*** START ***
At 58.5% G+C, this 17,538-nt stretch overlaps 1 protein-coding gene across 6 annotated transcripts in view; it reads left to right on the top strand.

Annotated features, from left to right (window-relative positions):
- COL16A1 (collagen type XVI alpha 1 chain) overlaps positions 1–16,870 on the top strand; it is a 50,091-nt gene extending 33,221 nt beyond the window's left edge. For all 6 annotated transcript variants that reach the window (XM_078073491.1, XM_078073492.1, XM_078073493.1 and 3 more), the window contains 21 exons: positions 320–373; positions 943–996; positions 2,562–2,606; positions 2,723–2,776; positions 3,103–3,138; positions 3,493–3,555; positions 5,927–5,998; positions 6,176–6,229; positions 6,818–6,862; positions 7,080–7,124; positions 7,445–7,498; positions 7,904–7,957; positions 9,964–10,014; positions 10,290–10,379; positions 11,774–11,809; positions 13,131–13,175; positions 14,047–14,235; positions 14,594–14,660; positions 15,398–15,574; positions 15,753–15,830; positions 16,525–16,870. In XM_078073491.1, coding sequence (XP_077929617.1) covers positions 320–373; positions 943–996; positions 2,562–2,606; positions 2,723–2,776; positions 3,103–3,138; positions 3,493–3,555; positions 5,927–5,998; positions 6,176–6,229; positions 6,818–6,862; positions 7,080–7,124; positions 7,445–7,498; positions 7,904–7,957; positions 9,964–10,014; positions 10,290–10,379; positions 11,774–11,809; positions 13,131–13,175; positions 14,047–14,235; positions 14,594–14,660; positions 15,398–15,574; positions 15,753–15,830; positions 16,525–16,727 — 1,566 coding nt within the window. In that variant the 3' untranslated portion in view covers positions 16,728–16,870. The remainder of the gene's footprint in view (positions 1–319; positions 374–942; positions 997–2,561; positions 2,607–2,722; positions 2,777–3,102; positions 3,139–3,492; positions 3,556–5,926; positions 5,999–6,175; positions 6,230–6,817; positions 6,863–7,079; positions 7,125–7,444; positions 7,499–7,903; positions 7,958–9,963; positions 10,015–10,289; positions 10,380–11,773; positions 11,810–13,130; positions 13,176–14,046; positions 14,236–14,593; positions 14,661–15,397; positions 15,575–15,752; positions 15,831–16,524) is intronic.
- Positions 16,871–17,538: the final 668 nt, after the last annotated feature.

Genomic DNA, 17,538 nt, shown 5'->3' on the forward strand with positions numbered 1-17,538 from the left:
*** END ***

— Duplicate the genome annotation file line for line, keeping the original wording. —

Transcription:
At 58.5% G+C, this 17,538-nt stretch overlaps 1 protein-coding gene across 6 annotated transcripts in view; it reads left to right on the top strand.

Annotated features, from left to right (window-relative positions):
- COL16A1 (collagen type XVI alpha 1 chain) overlaps positions 1–16,870 on the top strand; it is a 50,091-nt gene extending 33,221 nt beyond the window's left edge. For all 6 annotated transcript variants that reach the window (XM_078073491.1, XM_078073492.1, XM_078073493.1 and 3 more), the window contains 21 exons: positions 320–373; positions 943–996; positions 2,562–2,606; positions 2,723–2,776; positions 3,103–3,138; positions 3,493–3,555; positions 5,927–5,998; positions 6,176–6,229; positions 6,818–6,862; positions 7,080–7,124; positions 7,445–7,498; positions 7,904–7,957; positions 9,964–10,014; positions 10,290–10,379; positions 11,774–11,809; positions 13,131–13,175; positions 14,047–14,235; positions 14,594–14,660; positions 15,398–15,574; positions 15,753–15,830; positions 16,525–16,870. In XM_078073491.1, coding sequence (XP_077929617.1) covers positions 320–373; positions 943–996; positions 2,562–2,606; positions 2,723–2,776; positions 3,103–3,138; positions 3,493–3,555; positions 5,927–5,998; positions 6,176–6,229; positions 6,818–6,862; positions 7,080–7,124; positions 7,445–7,498; positions 7,904–7,957; positions 9,964–10,014; positions 10,290–10,379; positions 11,774–11,809; positions 13,131–13,175; positions 14,047–14,235; positions 14,594–14,660; positions 15,398–15,574; positions 15,753–15,830; positions 16,525–16,727 — 1,566 coding nt within the window. In that variant the 3' untranslated portion in view covers positions 16,728–16,870. The remainder of the gene's footprint in view (positions 1–319; positions 374–942; positions 997–2,561; positions 2,607–2,722; positions 2,777–3,102; positions 3,139–3,492; positions 3,556–5,926; positions 5,999–6,175; positions 6,230–6,817; positions 6,863–7,079; positions 7,125–7,444; positions 7,499–7,903; positions 7,958–9,963; positions 10,015–10,289; positions 10,380–11,773; positions 11,810–13,130; positions 13,176–14,046; positions 14,236–14,593; positions 14,661–15,397; positions 15,575–15,752; positions 15,831–16,524) is intronic.
- Positions 16,871–17,538: the final 668 nt, after the last annotated feature.

Genomic DNA, 17,538 nt, shown 5'->3' on the forward strand with positions numbered 1-17,538 from the left: